AIRS, IASI and CrIS Retrieval Records At Climate Scales - An Investigation into...

The core information for this publication's citation.: 
Smith, N. (2015), AIRS, IASI and CrIS Retrieval Records At Climate Scales - An Investigation into the Propagation of Systematic Uncertainty, J. Appl. Meteor. Climat., doi:10.1175/JAMC-D-14-0299.1.
Abstract: 

Uncertainty requirements for climate observations are more stringent than for weather observations due to the scale dependency of natural variation. At present there is no space-based climate observing system, so weather observations have to be aggregated to study large-scale change. The management and minimization of uncertainty sources in weather observations are, therefore, a high priority. This work is a first attempt at investigating if a single long-term record can be assembled with temperature retrievals from three hyperspectral satellite sounders in polar orbit, the Atmospheric Infrared Sounder (AIRS on Aqua in PM orbit since 2002), Infrared Atmospheric Sounding Interferometer (IASI on Metop-A in AM orbit since 2006) and Cross-track Infrared Sounder (CrIS on Suomi-NPP in PM orbit since 2011). These instruments not only measure the vertical atmospheric structure but also atmospheric composition, thus providing coincident observations of many essential climate variables. Two main sources of known systematic differences, namely Local Sampling Time (LST) and instrument type (i.e., interferometer versus grating spectrometer), are characterized. For a five-year record it is shown that differences among these temperature soundings are height dependent – a multi-instrument data record could be assembled from measurements of the stratosphere but not yet for the troposphere where cloud effects are shown to be dominant and dependent on instrument type. Moreover, LST differences are limited to regional systematic effects in the lower-troposphere and boundary layer. This research is a step towards the development of transparent and geophysically consistent methods with which to assemble weather measurements into climate observations.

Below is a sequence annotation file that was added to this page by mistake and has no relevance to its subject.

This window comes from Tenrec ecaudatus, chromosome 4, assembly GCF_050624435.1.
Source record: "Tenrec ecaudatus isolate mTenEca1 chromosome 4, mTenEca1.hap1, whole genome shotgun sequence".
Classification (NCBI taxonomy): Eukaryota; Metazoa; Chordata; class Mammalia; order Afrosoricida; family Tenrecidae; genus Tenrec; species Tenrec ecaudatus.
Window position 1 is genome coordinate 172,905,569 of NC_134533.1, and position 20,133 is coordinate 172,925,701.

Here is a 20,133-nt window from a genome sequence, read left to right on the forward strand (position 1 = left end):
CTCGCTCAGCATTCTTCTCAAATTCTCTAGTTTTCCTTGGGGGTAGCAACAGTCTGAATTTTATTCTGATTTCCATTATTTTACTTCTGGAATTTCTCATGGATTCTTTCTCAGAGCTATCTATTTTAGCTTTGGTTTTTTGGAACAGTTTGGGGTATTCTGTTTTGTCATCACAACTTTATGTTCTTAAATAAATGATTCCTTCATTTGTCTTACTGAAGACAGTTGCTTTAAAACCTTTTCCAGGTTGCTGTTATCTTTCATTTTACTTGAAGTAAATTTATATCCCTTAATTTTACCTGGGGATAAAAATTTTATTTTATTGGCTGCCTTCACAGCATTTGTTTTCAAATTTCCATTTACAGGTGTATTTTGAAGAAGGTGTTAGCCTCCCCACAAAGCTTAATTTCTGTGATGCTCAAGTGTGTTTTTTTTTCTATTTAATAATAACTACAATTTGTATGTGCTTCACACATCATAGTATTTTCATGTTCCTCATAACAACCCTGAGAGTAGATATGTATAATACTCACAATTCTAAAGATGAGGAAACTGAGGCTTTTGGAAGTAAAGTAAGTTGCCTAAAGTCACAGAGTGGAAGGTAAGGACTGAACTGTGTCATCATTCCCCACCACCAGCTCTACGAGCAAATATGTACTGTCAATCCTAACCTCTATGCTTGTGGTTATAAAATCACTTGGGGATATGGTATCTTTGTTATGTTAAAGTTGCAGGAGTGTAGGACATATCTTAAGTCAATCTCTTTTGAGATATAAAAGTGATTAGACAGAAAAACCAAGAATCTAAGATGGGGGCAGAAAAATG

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Research Program: 
Radiation Science Program (RSP)
Mission: 
CLARREO